Psychology Book Reviews (page 179)

PSYCHOLOGY
Released: May 29, 1992

"Shurkin successfully humanizes the Terman study at the same time that he lifts the veil of romance from its subjects."
A revelatory report on the late Lewis Terman's extraordinary study of nearly 1,500 intellectually ``gifted'' children, a study that began in 1921 and continues today. Read full book review >
HISTORY
Released: May 29, 1992

"Even with the celebrity gloss, essentially uninspired and uninspiring."
Interviews with numerous individuals, many of them celebrities, on how they have coped with adversity. Read full book review >

BUSINESS & ECONOMICS
Released: May 19, 1992

"Not another quick-fix book, but a sober look at what's known about the nature of human happiness. (Twenty-five illustrations- -not seen.)"
Myers, a research-oriented social psychologist whose views, he acknowledges, are colored by his Christian values, offers an ``interim report on a fledgling science''— the study of happiness. Read full book review >
PSYCHOLOGY
Released: May 15, 1992

Here, rescued from out-of-print limbo in an apparent attempt to capitalize on the success of Keen's bestselling A Fire in the Belly, comes a 1980 Keen work, slightly revised and given a new introduction—and a new name, so much more 90's-style than the original: What to Do When You're Bored and Blue. Read full book review >
PSYCHOLOGY
Released: May 15, 1992

"The women's narratives speak eloquently for themselves."
A notable contribution to the understanding of women's development, as leading Jungian analyst Woodman comments on and provides a theoretical framework for personal accounts by three of her clients. Read full book review >

THE SILENT PASSAGE by Gail Sheehy
HEALTH & MEDICINE
Released: May 12, 1992

"Sheehy's book will be a bible for them—and hopefully for the doctors who treat them."
A compelling discussion about menopause, packed with facts and anecdotes that are right on target for the baby-boom women about to encounter change of life. Read full book review >
HEALTH & MEDICINE
Released: May 11, 1992

An impressively researched, authoritative, and absolutely mind-boggling survey of ``the transformative capacities of human nature.'' As to be expected from a co-founder of California's Esalen Institute, the emphasis here is very much on mind-body phenomena, with the focus on individuals who apparently have extended the usual reach of human possibility—saints, mystics, psychics, artists, geniuses, etc. Drawing on an astonishing array of eyewitness accounts, scientific studies, biographies, letters, monographs, etc., Murphy rigorously organizes his vast material into three categories: ``Possibilities for Extraordinary Life''; ``Transformative Practices''; and ``Evidence for Human Transformative Capacity.'' In the last category, for example, he discusses and documents placebo effects, spiritual healing, hypnosis, ``somatic'' disciplines such as the Alexander Technique and the Feldenkrais Method, yogic powers, the charismas of saints, etc. All this fascinating if sometimes sensational information does serve a purpose, of course—to illuminate the author's ``central observations and proposals,'' e.g., that ``the evidence for extraordinary human attributes strongly supports some sort of penentheism....the doctrine that Divinity is both immanent and transcendent to the universe.'' Whatever one thinks of Murphy's conclusions, even a casual dipping into his text, which will no doubt become a primary source for future mind-body investigation, will reveal a world of inspiring wonders. Read full book review >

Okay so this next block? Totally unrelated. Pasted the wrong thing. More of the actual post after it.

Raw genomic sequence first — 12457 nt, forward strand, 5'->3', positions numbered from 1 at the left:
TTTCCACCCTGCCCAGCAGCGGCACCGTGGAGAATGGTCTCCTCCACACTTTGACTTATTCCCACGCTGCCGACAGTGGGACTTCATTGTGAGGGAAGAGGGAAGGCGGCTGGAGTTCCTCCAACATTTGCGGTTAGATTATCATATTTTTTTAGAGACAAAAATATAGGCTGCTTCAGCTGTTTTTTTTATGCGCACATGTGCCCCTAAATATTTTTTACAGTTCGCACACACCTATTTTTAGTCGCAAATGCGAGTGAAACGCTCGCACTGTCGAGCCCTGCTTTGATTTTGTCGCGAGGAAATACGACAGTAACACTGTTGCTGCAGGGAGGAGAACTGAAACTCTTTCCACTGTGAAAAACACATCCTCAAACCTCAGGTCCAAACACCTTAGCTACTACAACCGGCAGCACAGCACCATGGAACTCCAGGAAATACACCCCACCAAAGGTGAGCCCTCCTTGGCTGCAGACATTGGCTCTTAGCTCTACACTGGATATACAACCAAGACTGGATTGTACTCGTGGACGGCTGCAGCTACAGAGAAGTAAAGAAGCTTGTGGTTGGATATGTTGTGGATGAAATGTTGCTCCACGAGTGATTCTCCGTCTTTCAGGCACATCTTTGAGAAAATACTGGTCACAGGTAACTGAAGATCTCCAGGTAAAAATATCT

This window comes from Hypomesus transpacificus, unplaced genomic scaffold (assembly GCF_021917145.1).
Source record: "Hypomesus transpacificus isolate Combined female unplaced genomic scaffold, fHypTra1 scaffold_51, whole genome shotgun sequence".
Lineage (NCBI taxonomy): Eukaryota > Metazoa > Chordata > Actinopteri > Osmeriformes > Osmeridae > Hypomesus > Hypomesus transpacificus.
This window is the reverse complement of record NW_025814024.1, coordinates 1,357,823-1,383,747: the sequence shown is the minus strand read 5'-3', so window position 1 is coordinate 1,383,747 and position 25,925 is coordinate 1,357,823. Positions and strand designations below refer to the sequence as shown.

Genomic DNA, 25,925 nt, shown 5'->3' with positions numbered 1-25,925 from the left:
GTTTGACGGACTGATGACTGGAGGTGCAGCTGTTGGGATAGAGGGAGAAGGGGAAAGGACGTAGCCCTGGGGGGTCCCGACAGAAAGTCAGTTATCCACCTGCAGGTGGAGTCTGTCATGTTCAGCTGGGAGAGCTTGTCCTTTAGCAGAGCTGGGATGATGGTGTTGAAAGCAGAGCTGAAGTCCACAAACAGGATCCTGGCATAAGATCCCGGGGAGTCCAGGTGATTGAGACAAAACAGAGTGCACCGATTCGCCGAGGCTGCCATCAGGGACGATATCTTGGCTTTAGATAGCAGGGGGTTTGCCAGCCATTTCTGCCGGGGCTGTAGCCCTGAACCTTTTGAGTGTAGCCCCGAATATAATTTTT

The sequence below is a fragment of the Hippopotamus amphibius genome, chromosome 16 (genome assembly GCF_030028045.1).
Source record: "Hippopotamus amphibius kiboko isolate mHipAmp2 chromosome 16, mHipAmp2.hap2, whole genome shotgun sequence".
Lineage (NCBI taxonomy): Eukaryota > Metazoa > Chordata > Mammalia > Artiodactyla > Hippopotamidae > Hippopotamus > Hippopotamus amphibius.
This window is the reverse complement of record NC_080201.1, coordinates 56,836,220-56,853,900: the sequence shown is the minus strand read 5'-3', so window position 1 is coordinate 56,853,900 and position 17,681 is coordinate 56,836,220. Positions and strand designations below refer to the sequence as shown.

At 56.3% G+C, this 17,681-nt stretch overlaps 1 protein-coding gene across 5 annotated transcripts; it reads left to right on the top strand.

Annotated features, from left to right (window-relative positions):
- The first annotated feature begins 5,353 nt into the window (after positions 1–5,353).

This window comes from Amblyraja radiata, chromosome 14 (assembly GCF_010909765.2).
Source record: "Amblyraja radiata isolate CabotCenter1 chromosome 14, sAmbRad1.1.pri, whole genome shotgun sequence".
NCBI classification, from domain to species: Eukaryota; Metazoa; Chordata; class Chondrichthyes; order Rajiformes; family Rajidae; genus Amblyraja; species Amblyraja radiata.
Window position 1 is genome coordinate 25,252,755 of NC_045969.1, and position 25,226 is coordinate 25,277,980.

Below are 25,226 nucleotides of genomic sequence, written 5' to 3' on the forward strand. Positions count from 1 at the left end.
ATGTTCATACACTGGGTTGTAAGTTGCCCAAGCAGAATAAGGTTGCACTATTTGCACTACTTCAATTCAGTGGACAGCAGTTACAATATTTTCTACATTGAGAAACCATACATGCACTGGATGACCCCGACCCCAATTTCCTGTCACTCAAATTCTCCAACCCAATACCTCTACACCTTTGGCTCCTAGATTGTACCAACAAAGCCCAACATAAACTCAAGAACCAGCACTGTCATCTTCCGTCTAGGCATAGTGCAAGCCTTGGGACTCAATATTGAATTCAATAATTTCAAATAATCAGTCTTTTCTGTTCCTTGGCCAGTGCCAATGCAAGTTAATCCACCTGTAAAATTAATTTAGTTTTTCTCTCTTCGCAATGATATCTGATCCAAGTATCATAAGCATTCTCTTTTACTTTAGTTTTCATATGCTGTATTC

PSYCHOLOGY
Released: May 8, 1992

"Follow your bliss'' prescriptions seem a sure tonic for the times."
How do adults grow? Read full book review >
PSYCHOLOGY
Released: May 6, 1992

"An original and highly stimulating argument in favor of bringing science and scientists back down to earth."
Former physics professor Schwartz offers a captivating history of the progressive alienation between Western culture and its scientists—an unnatural split that, he says, can be blamed for, among other things, modern technological disasters, cultural malaise, and the physics-propelled cold war. Read full book review >
PSYCHOLOGY
Released: May 1, 1992

"A grim and gripping report."
Life within a ``hell and heaven, dungeon and sanctuary'' for the mentally ill, here given the fictitious name of Bedloe State Hospital. Read full book review >
HISTORY
Released: May 1, 1992

"Extraordinary in so many ways, Sartre's 1924-39 letters illuminate his evolving thought and his groundbreaking relationship with Beauvoir—perhaps at its finest in their exchange of written words."
Only three months after Simone de Beauvoir's Letters to Sartre appeared in English, we now have a fine translation of the other side of this rightfully legendary correspondence. Read full book review >
HEALTH & MEDICINE
Released: April 20, 1992

"We can not yet, and perhaps never will, eliminate philosophy or psychology from the discussion."
``Strenuous'' is how Nobelist (Physiology or Medicine, 1972) Edelman describes the difficulties readers will encounter as they ply their way through yet another texty analysis of what it means to be a mind. Read full book review >
Kirkus Interview
Vanessa Diffenbaugh
September 1, 2015

Vanessa Diffenbaugh is the New York Timesbestselling author of The Language of Flowers; her new novel, We Never Asked for Wings, is about young love, hard choices, and hope against all odds. For 14 years, Letty Espinosa has worked three jobs around San Francisco to make ends meet while her mother raised her children—Alex, now 15, and Luna, six—in their tiny apartment on a forgotten spit of wetlands near the bay. But now Letty’s parents are returning to Mexico, and Letty must step up and become a mother for the first time in her life. “Diffenbaugh’s latest confirms her gift for creating shrewd, sympathetic charmers,” our reviewer writes. View video >